The FBCSP feature vector for the *i*th trial is then formed as follows

where *i *= 1, 2, …, *n*; *n* denotes the total number of trials in the data.

The training data that comprised the extracted feature data and the true class labels are denoted as

respectively to make a distinction from the evaluation data, where and denote the feature vector and true class label from the *i*th training trial, *i *= 1, 2, …, *n _{t}*; and

*n*denotes the total number of trials in the training data.

_{t}### 2.3. Feature Selection

The third stage employs a feature selection algorithm to select discriminative CSP features from from equation (5) for the subject’s task. Various feature selection algorithms can be used, but the Mutual Information-based Best Individual Feature (MIBIF) and the Mutual Information-based Rough Set Reduction (MIRSR) algorithm are employed during the competition. During cross-validation, the input data is split randomly into training data and validation data. These 2 algorithms performs feature selection only on the training data by selecting the discriminative CSP features based on the mutual information computed between each feature and the corresponding motor imagery classes. These 2 algorithms are described in the following subsections.

#### 2.3.1. Mutual information-based best individual feature algorithm

The *Mutual Information-based Best Individual Feature* (MIBIF) algorithm (Ang and Quek, 2006; Jain et al., 2000) is based on the filter approach. The mutual information of each feature is computed and sorted in descending order. The first *k* features are then selected. The MIBIF algorithm is described as follows:

• Step 1: Initialization. Initialize set of features from equation (5) and set of true labels from equation (6) whereby is the *j*th column vector of , and the true label of each trial

Initialize set of selected features = ∅.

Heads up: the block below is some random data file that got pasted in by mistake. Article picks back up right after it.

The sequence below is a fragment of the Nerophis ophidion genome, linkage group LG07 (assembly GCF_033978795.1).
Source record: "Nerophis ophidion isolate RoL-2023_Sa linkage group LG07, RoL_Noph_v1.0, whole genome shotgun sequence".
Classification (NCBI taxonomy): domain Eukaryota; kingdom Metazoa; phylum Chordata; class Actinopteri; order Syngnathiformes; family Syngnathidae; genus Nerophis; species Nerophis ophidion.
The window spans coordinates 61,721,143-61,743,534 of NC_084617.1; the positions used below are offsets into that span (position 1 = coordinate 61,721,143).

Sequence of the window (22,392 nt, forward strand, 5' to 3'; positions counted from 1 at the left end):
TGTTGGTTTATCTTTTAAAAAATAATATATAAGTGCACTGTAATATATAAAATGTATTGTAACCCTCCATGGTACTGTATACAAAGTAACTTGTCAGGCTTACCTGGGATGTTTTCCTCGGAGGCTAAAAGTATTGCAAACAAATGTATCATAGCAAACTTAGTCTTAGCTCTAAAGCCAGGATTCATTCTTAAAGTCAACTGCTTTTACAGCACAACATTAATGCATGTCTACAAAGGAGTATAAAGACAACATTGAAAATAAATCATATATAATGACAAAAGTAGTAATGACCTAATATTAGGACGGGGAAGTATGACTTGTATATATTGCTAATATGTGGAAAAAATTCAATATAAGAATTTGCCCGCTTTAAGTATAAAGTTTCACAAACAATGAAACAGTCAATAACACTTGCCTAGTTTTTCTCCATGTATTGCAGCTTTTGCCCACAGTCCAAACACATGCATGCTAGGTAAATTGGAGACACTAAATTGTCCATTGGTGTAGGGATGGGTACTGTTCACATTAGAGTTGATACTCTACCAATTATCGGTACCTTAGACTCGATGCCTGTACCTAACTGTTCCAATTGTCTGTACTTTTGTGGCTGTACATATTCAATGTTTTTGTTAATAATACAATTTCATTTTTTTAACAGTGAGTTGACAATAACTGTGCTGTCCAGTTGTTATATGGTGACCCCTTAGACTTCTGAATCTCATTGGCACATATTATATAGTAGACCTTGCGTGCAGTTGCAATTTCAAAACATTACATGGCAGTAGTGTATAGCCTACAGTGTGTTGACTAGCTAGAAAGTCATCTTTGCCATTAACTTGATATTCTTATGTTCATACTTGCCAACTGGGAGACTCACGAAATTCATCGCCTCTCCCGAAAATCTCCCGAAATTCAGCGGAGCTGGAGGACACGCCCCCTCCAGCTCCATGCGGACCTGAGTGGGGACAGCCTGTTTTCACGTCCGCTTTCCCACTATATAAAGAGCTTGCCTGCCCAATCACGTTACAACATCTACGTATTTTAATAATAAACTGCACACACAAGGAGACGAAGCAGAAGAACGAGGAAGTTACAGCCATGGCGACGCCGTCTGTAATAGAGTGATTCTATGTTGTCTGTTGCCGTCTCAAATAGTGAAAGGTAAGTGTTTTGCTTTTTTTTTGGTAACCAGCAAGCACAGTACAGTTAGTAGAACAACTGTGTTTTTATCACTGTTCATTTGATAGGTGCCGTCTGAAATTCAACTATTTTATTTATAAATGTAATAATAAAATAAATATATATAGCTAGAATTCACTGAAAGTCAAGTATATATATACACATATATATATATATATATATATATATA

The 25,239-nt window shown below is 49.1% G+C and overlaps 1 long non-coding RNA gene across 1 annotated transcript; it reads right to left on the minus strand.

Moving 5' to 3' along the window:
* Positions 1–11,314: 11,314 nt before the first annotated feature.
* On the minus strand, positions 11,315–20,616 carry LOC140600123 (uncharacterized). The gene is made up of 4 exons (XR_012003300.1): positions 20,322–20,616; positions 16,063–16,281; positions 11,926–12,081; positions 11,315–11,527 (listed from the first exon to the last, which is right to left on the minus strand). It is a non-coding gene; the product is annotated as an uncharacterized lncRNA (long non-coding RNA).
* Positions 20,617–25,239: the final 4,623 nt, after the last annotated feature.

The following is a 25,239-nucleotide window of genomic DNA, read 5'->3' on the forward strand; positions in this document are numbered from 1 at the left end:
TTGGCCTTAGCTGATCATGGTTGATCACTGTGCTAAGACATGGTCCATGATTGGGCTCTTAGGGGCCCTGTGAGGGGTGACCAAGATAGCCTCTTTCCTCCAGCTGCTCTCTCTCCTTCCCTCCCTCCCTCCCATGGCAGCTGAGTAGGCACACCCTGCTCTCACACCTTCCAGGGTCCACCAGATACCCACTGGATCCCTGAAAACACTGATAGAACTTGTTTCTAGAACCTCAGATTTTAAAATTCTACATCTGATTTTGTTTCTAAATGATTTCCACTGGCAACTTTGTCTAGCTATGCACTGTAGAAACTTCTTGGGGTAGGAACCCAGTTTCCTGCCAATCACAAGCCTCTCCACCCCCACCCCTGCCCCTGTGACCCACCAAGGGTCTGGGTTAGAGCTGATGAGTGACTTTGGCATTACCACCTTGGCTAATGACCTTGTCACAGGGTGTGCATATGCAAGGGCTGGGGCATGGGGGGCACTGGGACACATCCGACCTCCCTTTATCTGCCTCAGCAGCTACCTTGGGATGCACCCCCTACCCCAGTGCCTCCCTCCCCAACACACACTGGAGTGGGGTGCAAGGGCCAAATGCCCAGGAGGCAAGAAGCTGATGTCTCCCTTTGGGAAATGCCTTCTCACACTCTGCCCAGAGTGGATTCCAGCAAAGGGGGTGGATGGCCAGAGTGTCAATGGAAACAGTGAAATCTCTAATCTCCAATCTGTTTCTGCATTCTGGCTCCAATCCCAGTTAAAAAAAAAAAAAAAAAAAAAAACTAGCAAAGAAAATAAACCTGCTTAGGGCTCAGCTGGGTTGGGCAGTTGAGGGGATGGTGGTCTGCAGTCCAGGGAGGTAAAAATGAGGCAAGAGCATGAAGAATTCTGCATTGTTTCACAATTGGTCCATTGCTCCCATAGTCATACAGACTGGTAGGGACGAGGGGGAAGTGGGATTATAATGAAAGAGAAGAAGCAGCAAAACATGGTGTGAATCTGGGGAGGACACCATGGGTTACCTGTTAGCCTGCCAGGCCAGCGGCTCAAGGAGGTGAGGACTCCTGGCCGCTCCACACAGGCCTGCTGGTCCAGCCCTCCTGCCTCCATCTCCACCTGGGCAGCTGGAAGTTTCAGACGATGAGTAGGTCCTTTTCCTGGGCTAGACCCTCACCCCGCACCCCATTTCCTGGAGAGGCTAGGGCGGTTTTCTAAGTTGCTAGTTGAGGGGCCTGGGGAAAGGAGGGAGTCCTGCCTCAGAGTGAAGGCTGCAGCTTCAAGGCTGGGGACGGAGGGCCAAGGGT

• Step 2: Compute the mutual information of each feature **f** * _{j}*∈ with each class label

*ω*= {1, 2} ∈

Compute *I* (**f** * _{j}*;

*ω*)∀

*j*= 1, 2, …(9

_{*}2

*m*) using

where and the conditional entropy is

where is the feature value of the *i*th trial from **f**_{j}.

The probability *p*(*ω* | *f _{j,i}*) can be computed using Bayes rule given in equations (9) and (10).

where *p*(*ω* | *f _{j,i}*) is the conditional probability of class

*ω*given

*f*;

_{j,i}*p*(

*f*|

_{j,i}*ω*) is the conditional probability of

*f*given class

_{j,i}*ω*;

*P*(

*ω*) is the prior probability of class

*ω*; and

*p*(

*f*) is

_{j,i}The conditional probability *p*(*f _{j,i}* |

*ω*) can be estimated using Parzen Window (Parzen, 1962) given by

where *n _{ω}* is the number of data samples belonging to class

*ω*;

*I*is the set of indices of the training data trials belonging to class

_{ω}*ω*;

*f*is the feature value of the

_{j,k}*k*th trial from

**f**

*and*

_{j}*Φ*is a smoothing kernel function with a smoothing parameter

*h*given in equations (20) and (21) respectively.

• Step 3: Sort all the features in descending order of mutual information computed in step 2 and select the first *k* features. Mathematically, this step is performed as follows till |*S*| = *k*

where \ denotes set theoretic difference; ∪ denotes set union; and | denotes given the condition.

Based on the study in (Ang et al., 2008), *k *= 4 is used. Note that since the CSP features are paired, the corresponding pair of features is also included if it is not selected. After performing feature selection on the feature selected training data is denoted as where *d* ranges from 4 to 8. *d *= 4 if all 4 features selected are from 2 pairs of CSP features. *d *= 8 if all 4 features selected are from 4 pairs of CSP features, since their corresponding pair is included.

#### 2.3.2. Mutual information-based rough set theory algorithm

The *Mutual Information-based Rough Set Reduction* (MIRSR) algorithm is based on the wrapper approach for the Rough set-based Neuro-Fuzzy System (RNFS). It employs the mutual information to select attributes with high relevance and the concept of knowledge reduction in rough set theory to select attributes with low redundancy (Ang and Quek, 2006). The MIRSR algorithm is described as follows: